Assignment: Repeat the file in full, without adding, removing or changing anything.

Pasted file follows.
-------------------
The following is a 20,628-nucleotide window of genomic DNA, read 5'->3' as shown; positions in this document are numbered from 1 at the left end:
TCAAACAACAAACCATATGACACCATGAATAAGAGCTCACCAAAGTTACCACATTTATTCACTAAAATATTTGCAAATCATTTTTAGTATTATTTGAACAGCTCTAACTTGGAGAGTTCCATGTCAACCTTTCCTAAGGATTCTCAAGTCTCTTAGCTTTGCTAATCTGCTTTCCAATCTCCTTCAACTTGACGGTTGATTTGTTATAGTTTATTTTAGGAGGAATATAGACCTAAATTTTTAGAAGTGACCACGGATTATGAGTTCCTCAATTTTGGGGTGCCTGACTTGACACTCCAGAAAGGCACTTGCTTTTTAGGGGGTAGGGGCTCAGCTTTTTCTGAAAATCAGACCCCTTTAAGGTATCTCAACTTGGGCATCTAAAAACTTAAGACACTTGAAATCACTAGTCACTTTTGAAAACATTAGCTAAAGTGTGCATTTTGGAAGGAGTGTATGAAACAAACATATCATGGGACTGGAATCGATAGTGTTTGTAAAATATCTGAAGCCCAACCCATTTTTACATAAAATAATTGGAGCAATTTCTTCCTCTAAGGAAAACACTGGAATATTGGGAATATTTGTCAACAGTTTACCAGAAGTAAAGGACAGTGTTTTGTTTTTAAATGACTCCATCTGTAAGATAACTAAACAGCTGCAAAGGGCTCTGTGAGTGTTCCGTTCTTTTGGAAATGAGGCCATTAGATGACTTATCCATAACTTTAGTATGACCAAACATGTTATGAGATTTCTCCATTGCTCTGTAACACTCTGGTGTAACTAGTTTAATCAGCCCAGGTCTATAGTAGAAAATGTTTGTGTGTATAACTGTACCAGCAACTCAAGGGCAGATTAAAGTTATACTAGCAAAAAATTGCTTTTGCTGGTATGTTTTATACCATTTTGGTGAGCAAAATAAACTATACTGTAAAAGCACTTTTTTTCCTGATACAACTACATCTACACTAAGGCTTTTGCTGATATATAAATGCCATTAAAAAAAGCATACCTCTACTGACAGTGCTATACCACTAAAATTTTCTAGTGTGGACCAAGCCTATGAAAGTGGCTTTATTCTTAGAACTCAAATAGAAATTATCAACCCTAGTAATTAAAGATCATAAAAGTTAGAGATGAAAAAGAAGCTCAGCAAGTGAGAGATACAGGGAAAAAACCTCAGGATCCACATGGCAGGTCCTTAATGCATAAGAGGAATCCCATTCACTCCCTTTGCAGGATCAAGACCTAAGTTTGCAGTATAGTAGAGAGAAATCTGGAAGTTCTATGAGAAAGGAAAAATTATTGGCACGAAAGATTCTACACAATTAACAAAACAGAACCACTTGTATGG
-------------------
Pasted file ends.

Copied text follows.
The following is a 20,628-nucleotide window of genomic DNA, read 5'->3' as shown; positions in this document are numbered from 1 at the left end:
TCAAACAACAAACCATATGACACCATGAATAAGAGCTCACCAAAGTTACCACATTTATTCACTAAAATATTTGCAAATCATTTTTAGTATTATTTGAACAGCTCTAACTTGGAGAGTTCCATGTCAACCTTTCCTAAGGATTCTCAAGTCTCTTAGCTTTGCTAATCTGCTTTCCAATCTCCTTCAACTTGACGGTTGATTTGTTATAGTTTATTTTAGGAGGAATATAGACCTAAATTTTTAGAAGTGACCACGGATTATGAGTTCCTCAATTTTGGGGTGCCTGACTTGACACTCCAGAAAGGCACTTGCTTTTTAGGGGGTAGGGGCTCAGCTTTTTCTGAAAATCAGACCCCTTTAAGGTATCTCAACTTGGGCATCTAAAAACTTAAGACACTTGAAATCACTAGTCACTTTTGAAAACATTAGCTAAAGTGTGCATTTTGGAAGGAGTGTATGAAACAAACATATCATGGGACTGGAATCGATAGTGTTTGTAAAATATCTGAAGCCCAACCCATTTTTACATAAAATAATTGGAGCAATTTCTTCCTCTAAGGAAAACACTGGAATATTGGGAATATTTGTCAACAGTTTACCAGAAGTAAAGGACAGTGTTTTGTTTTTAAATGACTCCATCTGTAAGATAACTAAACAGCTGCAAAGGGCTCTGTGAGTGTTCCGTTCTTTTGGAAATGAGGCCATTAGATGACTTATCCATAACTTTAGTATGACCAAACATGTTATGAGATTTCTCCATTGCTCTGTAACACTCTGGTGTAACTAGTTTAATCAGCCCAGGTCTATAGTAGAAAATGTTTGTGTGTATAACTGTACCAGCAACTCAAGGGCAGATTAAAGTTATACTAGCAAAAAATTGCTTTTGCTGGTATGTTTTATACCATTTTGGTGAGCAAAATAAACTATACTGTAAAAGCACTTTTTTTCCTGATACAACTACATCTACACTAAGGCTTTTGCTGATATATAAATGCCATTAAAAAAAGCATACCTCTACTGACAGTGCTATACCACTAAAATTTTCTAGTGTGGACCAAGCCTATGAAAGTGGCTTTATTCTTAGAACTCAAATAGAAATTATCAACCCTAGTAATTAAAGATCATAAAAGTTAGAGATGAAAAAGAAGCTCAGCAAGTGAGAGATACAGGGAAAAAACCTCAGGATCCACATGGCAGGTCCTTAATGCATAAGAGGAATCCCATTCACTCCCTTTGCAGGATCAAGACCTAAGTTTGCAGTATAGTAGAGAGAAATCTGGAAGTTCTATGAGAAAGGAAAAATTATTGGCACGAAAGATTCTACACAATTAACAAAACAGAACCACTTGTATGG